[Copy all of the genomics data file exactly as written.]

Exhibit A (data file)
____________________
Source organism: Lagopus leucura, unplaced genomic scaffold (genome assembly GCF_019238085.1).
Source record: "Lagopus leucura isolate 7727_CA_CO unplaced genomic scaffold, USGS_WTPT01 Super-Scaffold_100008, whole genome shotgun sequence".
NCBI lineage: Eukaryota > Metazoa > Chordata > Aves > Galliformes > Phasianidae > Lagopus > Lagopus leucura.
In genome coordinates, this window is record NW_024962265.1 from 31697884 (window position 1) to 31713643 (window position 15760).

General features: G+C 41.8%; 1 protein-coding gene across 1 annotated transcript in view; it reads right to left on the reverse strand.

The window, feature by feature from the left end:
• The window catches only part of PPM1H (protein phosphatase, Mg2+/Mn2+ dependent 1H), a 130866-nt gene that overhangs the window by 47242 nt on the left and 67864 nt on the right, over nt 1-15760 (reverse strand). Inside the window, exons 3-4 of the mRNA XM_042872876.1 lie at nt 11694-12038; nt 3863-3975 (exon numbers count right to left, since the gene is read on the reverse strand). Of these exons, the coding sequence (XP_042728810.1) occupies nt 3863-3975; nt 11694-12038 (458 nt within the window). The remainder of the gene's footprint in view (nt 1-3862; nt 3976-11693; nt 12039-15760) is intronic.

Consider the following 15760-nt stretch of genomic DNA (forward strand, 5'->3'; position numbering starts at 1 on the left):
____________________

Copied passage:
Source organism: Lagopus leucura, unplaced genomic scaffold (genome assembly GCF_019238085.1).
Source record: "Lagopus leucura isolate 7727_CA_CO unplaced genomic scaffold, USGS_WTPT01 Super-Scaffold_100008, whole genome shotgun sequence".
NCBI lineage: Eukaryota > Metazoa > Chordata > Aves > Galliformes > Phasianidae > Lagopus > Lagopus leucura.
In genome coordinates, this window is record NW_024962265.1 from 31697884 (window position 1) to 31713643 (window position 15760).

General features: G+C 41.8%; 1 protein-coding gene across 1 annotated transcript in view; it reads right to left on the reverse strand.

The window, feature by feature from the left end:
• The window catches only part of PPM1H (protein phosphatase, Mg2+/Mn2+ dependent 1H), a 130866-nt gene that overhangs the window by 47242 nt on the left and 67864 nt on the right, over nt 1-15760 (reverse strand). Inside the window, exons 3-4 of the mRNA XM_042872876.1 lie at nt 11694-12038; nt 3863-3975 (exon numbers count right to left, since the gene is read on the reverse strand). Of these exons, the coding sequence (XP_042728810.1) occupies nt 3863-3975; nt 11694-12038 (458 nt within the window). The remainder of the gene's footprint in view (nt 1-3862; nt 3976-11693; nt 12039-15760) is intronic.

Consider the following 15760-nt stretch of genomic DNA (forward strand, 5'->3'; position numbering starts at 1 on the left):